The project development began through local businesses coming together and was led by Cosmic Dave’s Vinyl Emporium, who hosted a free youth music show for local teens as an end-of-school celebration. With the support of Bella Vita Cucina Restaurant, The Donovan Elm West Community Action Network and Ward 4 Councilor Evelyn Dutrisac, Myths and Mirrors took the opportunity to engage with over 50 young attendants to gauge their interests and ideas around the space. Paint smocks and brushes were handed out with primer to dozens of people to cleanse a new opening of possibilities for the public community space with a fresh coat of paint.

With the guidance and support of the Myths and Mirrors summer youth staff there was an opportunity to engage the participation of local youth, neighbouring residents, and local business, creating a space for the community to come and spend time together. In the center of the park’s main gazebo, a core group of participating local people took shape and they began to discuss some of the neighbourhood issues and share perspectives to look at the issues from all sides of the fence. Although many of the young people felt they were misunderstood, expressing feelings of being unwanted, blamed, judged or stereotyped, they too saw the local conflicts from all perspectives. Many of the youth also felt that if they lost their space, they would feel abandoned and the community would not be inclusively building together. Many residents who wanted to engage with local youth, build and/or mend relationships, visited the site throughout the project making the young people feel supported and creating a sense of togetherness.

For many participants and visitors, an understanding towards building a mutual respect for all people in this community has begun. For this Donovan neighbourhood, youth have seeded great hopes that the mural that has been created will inspire all local residents to include, support and create spaces with and for each other, as we have heard that all would like to work together towards the resolution of the neighbourhood conflicts.

We hope that this mural inspires all people who walk on this earth together to respectfully, caringly, actively, inclusively and with compassion, take care of each other, respective of us all.

Many thanks to: The Elm West Donovan Community Action Network, Our Ward Councilor, Evelyn Dutrisac, Skakoons Home Hardware, Cosmic Dave’s Vinyl Emporium, The Victory Park Poets, Bella Vita Cucina Restaurant, The City of Greater Sudbury, Services Canada, Topper’s Pizza, Sweet Nothings, our friends and families.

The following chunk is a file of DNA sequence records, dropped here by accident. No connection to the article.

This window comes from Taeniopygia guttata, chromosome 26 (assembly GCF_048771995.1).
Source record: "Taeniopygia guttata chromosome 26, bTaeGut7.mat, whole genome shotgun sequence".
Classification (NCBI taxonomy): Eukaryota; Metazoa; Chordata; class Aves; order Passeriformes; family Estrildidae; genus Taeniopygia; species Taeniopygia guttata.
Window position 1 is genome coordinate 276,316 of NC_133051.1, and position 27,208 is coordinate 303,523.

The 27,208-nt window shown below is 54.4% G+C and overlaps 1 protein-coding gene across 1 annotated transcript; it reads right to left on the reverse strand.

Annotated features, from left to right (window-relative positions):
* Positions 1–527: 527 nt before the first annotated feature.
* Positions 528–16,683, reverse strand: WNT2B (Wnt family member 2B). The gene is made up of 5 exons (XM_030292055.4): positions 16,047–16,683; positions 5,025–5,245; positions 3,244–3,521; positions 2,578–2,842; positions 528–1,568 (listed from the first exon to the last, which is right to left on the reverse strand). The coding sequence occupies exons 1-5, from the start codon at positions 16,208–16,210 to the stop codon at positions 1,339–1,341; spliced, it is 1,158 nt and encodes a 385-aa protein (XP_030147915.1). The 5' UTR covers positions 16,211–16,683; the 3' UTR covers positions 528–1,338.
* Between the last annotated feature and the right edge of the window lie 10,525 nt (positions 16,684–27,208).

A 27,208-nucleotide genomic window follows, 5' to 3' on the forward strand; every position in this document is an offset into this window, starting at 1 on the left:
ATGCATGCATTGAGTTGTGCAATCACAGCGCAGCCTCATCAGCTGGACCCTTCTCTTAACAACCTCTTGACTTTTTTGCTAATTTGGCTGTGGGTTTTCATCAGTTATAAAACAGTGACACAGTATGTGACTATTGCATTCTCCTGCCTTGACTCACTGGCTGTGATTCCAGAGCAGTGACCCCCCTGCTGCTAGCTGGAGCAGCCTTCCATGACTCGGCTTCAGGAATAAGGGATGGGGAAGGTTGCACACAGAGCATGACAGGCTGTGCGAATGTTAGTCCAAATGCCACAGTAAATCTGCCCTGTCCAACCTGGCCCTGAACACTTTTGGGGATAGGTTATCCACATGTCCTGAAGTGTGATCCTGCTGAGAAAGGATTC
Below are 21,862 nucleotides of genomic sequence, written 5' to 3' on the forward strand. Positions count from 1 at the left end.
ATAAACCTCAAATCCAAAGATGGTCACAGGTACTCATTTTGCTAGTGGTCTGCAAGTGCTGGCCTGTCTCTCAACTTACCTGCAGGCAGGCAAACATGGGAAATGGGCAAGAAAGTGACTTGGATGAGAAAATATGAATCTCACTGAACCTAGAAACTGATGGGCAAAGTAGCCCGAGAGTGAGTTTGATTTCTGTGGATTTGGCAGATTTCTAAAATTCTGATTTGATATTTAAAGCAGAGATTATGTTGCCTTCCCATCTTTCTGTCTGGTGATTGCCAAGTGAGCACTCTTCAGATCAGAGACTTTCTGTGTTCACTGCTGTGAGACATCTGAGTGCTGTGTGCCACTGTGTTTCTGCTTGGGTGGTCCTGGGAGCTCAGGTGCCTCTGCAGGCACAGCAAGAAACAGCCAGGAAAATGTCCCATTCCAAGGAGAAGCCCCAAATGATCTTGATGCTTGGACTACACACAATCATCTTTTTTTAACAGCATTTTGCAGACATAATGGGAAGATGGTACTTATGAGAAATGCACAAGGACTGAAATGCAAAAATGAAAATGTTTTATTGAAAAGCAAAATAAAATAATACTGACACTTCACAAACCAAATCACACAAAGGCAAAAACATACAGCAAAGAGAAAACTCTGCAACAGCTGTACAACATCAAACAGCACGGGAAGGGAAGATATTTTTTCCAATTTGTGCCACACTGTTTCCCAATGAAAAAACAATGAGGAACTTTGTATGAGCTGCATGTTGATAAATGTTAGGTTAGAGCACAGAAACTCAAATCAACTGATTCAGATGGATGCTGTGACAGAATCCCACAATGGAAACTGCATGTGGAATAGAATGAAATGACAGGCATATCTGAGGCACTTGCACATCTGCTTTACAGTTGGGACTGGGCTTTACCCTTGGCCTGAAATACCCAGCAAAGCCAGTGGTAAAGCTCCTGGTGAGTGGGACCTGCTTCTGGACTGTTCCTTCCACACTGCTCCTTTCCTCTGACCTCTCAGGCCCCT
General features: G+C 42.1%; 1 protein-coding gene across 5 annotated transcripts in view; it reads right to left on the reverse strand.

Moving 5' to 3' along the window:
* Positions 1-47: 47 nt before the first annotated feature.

Please feel free to visit community photographs of the Heritage Park project here:

Mosaics on the Mountain

In the fall of 2009, led by Lori Missy Bergh, an experimental tile mosaic project explored simple symbols and images that reflected how young residents in the Donovan feel about the theme ‘transitions.’ The transformed images into mosaic sculptures were then installed in the neighbourhood mountain and have become functional public community art explored and used by area residents. The project will be completed in the late spring/early summer of 2010 and unveiled with the community.

Please feel free to view photograph of the ‘Mosaics on the Mountain’ project here: https://www.flickr.com/photos/mythsandmirrors/sets/72157623193533758/

Family Strike Support Center Design Project

In the fall and winter of 2009, Myths and Mirrors participated with ‘Families Supporting the Strike’ in the creation of a strike support center in support for Local 6500’s families. The support center is located at 66 Brady Street, Sudbury, Ontario.

Please feel free to view photographs of the Family Strike Support Center design project here: https://www.flickr.com/photos/mythsandmirrors/sets/72157623068952167/

Victory Park After-School Clubs

In the fall and winter of 2009, an after-school group for neighbourhood kids led by one of our own great board members always making a difference in the lives of others, Bobbi Aubin. With generous help through the Sudbury Metis Center for making Bobbi’s work possible, it’s been giving neighbourhood kids a chance to come together once a week, get some help with homework, be creative, talk and have fun.

Please feel free to view a few photographs from the ‘Victory Park After-School Clubs’ activities here: http://www.flickr.com/photos/mythsandmirrors/sets/72157623068710731/